Talk:Chinese Remainder Theorem/Introductory
This is an experiment with writing style rather than anything else. I'd like to know whether such a style is acceptable, or you prefer something more formal (like Statement-Proof-Discussion format), or you would like to see some more "introductory" material. Please, share your opinions :).--Fedja 17:17, 21 June 2006 (EDT)
The writing style is fine, in my opinion. However, I'm not sure that this covers the entire CRT; I'll try to add some more stuff. There was a nice discussion of this in the SC forum. --Sean 23:29, 22 June 2006 (EDT)
I think that the topic should perhaps be split into a beginning and an advanced article (or maybe even introductory, intermediate, and olympiad articles), because while without reading it carefully, the article probably looks like it's a good introduction for less experienced students; it is also quite possible for a student to become quite advanced without knowing what the words "Chinese Remainder Theorem" mean, and for those students, this article would not be very helpful. —Boy Soprano II 20:16, 21 October 2006 (EDT)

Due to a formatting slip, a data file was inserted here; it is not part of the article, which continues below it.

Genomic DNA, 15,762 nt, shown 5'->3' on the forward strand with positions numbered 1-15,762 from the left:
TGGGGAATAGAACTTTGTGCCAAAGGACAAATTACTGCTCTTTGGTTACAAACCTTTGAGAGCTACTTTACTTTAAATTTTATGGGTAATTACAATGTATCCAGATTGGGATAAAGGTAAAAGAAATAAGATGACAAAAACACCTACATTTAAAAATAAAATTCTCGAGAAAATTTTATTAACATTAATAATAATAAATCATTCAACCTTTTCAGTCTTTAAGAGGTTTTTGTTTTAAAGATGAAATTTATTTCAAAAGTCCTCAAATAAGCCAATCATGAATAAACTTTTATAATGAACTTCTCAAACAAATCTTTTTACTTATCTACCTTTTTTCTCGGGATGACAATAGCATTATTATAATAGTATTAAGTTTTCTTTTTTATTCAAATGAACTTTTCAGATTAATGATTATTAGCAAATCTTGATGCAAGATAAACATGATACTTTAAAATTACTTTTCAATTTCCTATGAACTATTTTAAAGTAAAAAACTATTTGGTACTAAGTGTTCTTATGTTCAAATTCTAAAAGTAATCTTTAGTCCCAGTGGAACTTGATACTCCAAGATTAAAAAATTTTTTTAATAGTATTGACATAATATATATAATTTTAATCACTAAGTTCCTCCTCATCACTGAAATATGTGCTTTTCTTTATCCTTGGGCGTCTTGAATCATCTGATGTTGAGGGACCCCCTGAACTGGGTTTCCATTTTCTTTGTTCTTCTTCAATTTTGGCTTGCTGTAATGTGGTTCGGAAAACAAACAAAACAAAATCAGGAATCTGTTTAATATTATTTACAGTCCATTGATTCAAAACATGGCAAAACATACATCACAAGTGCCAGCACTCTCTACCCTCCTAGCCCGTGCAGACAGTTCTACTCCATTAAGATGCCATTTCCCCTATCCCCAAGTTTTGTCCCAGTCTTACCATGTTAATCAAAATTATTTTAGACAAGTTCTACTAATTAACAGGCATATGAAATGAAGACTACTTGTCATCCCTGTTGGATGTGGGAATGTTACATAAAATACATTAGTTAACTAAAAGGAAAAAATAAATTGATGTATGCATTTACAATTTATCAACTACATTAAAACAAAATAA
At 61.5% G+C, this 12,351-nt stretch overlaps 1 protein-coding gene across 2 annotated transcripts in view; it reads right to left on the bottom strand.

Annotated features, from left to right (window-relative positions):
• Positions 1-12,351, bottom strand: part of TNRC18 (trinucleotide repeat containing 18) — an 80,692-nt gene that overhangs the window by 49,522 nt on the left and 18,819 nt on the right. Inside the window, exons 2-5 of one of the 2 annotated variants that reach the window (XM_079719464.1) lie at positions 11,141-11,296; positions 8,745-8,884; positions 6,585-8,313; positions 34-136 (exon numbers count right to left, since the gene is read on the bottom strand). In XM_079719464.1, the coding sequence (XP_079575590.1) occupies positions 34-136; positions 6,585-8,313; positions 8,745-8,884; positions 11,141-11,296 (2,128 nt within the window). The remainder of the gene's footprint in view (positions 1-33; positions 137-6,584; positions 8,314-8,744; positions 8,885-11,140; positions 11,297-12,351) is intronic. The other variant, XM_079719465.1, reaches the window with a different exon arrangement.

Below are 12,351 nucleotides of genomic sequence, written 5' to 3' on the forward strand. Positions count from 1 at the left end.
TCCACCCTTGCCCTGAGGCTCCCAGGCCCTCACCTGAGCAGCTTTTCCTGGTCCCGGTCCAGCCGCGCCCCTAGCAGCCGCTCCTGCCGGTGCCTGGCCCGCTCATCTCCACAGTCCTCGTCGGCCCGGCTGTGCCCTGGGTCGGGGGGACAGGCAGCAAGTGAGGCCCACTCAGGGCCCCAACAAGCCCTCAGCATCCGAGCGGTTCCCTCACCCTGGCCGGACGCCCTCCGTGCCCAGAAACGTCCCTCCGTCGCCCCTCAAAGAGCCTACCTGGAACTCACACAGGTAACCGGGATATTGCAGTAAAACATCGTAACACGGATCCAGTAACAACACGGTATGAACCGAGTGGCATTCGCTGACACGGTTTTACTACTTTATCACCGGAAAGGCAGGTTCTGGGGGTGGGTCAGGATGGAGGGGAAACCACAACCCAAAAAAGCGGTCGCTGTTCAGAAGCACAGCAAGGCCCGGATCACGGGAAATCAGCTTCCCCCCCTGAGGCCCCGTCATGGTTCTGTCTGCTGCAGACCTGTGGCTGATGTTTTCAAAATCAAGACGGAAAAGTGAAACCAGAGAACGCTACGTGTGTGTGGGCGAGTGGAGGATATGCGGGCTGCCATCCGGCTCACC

I didn't understand any of this part, the writing was unclear: "The standard solution is to notice that the number of fish plus 1 is divisible by each of the numbers 2, 3 and 5. Since they are pairwise relatively prime, by their product and any number that, after adding 1 becomes divisible by 30 can be an answer to the problem (so he might catch 29, 59, 89, and so on fishes). That is fine, but the question remains: what would happen if instead of the numbers 2, 3, and 5 and remainders 1, 2, and 4, we had some other numbers and remainders? The most general question one may ask here is the following:"
I tried to sort it as well as I could.
I fixed the text by splitting long sentences into shorter ones and introducing some notation. Is it clear now? --Fedja 10:50, 25 June 2006 (EDT)